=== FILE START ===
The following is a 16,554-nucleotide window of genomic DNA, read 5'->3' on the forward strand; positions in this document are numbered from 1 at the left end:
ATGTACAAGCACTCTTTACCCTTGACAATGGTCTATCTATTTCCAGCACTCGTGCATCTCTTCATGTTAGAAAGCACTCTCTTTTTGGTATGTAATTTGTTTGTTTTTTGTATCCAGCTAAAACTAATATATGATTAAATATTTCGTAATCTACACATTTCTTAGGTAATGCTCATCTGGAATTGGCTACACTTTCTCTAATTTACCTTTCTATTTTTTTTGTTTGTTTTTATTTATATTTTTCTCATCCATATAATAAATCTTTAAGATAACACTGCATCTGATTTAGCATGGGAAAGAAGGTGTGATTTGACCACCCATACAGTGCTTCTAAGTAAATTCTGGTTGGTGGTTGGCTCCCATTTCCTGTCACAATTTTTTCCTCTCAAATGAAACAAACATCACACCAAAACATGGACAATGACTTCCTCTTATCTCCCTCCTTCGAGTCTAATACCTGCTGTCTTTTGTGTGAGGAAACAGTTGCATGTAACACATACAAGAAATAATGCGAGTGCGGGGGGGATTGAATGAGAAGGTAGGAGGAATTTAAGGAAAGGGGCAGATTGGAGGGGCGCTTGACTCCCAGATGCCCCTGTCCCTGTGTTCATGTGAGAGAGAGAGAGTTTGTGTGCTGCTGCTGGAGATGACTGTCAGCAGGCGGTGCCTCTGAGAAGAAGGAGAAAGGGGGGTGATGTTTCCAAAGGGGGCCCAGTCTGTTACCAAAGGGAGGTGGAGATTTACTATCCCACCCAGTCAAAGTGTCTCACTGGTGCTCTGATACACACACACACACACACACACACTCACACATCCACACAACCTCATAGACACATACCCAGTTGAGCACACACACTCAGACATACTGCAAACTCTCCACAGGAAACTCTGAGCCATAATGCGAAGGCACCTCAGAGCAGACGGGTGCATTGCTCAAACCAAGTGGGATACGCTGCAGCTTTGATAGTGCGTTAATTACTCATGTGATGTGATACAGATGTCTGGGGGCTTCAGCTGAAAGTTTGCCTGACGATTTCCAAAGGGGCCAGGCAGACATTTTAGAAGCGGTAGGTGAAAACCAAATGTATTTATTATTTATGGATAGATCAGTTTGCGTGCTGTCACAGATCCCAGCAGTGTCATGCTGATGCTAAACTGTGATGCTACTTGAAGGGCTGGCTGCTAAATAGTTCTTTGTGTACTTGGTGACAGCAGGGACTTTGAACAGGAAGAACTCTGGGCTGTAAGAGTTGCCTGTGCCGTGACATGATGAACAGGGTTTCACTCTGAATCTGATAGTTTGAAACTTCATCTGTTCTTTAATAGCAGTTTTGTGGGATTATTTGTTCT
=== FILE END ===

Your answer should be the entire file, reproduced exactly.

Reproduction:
The following is a 16,554-nucleotide window of genomic DNA, read 5'->3' on the forward strand; positions in this document are numbered from 1 at the left end:
ATGTACAAGCACTCTTTACCCTTGACAATGGTCTATCTATTTCCAGCACTCGTGCATCTCTTCATGTTAGAAAGCACTCTCTTTTTGGTATGTAATTTGTTTGTTTTTTGTATCCAGCTAAAACTAATATATGATTAAATATTTCGTAATCTACACATTTCTTAGGTAATGCTCATCTGGAATTGGCTACACTTTCTCTAATTTACCTTTCTATTTTTTTTGTTTGTTTTTATTTATATTTTTCTCATCCATATAATAAATCTTTAAGATAACACTGCATCTGATTTAGCATGGGAAAGAAGGTGTGATTTGACCACCCATACAGTGCTTCTAAGTAAATTCTGGTTGGTGGTTGGCTCCCATTTCCTGTCACAATTTTTTCCTCTCAAATGAAACAAACATCACACCAAAACATGGACAATGACTTCCTCTTATCTCCCTCCTTCGAGTCTAATACCTGCTGTCTTTTGTGTGAGGAAACAGTTGCATGTAACACATACAAGAAATAATGCGAGTGCGGGGGGGATTGAATGAGAAGGTAGGAGGAATTTAAGGAAAGGGGCAGATTGGAGGGGCGCTTGACTCCCAGATGCCCCTGTCCCTGTGTTCATGTGAGAGAGAGAGAGTTTGTGTGCTGCTGCTGGAGATGACTGTCAGCAGGCGGTGCCTCTGAGAAGAAGGAGAAAGGGGGGTGATGTTTCCAAAGGGGGCCCAGTCTGTTACCAAAGGGAGGTGGAGATTTACTATCCCACCCAGTCAAAGTGTCTCACTGGTGCTCTGATACACACACACACACACACACACACTCACACATCCACACAACCTCATAGACACATACCCAGTTGAGCACACACACTCAGACATACTGCAAACTCTCCACAGGAAACTCTGAGCCATAATGCGAAGGCACCTCAGAGCAGACGGGTGCATTGCTCAAACCAAGTGGGATACGCTGCAGCTTTGATAGTGCGTTAATTACTCATGTGATGTGATACAGATGTCTGGGGGCTTCAGCTGAAAGTTTGCCTGACGATTTCCAAAGGGGCCAGGCAGACATTTTAGAAGCGGTAGGTGAAAACCAAATGTATTTATTATTTATGGATAGATCAGTTTGCGTGCTGTCACAGATCCCAGCAGTGTCATGCTGATGCTAAACTGTGATGCTACTTGAAGGGCTGGCTGCTAAATAGTTCTTTGTGTACTTGGTGACAGCAGGGACTTTGAACAGGAAGAACTCTGGGCTGTAAGAGTTGCCTGTGCCGTGACATGATGAACAGGGTTTCACTCTGAATCTGATAGTTTGAAACTTCATCTGTTCTTTAATAGCAGTTTTGTGGGATTATTTGTTCT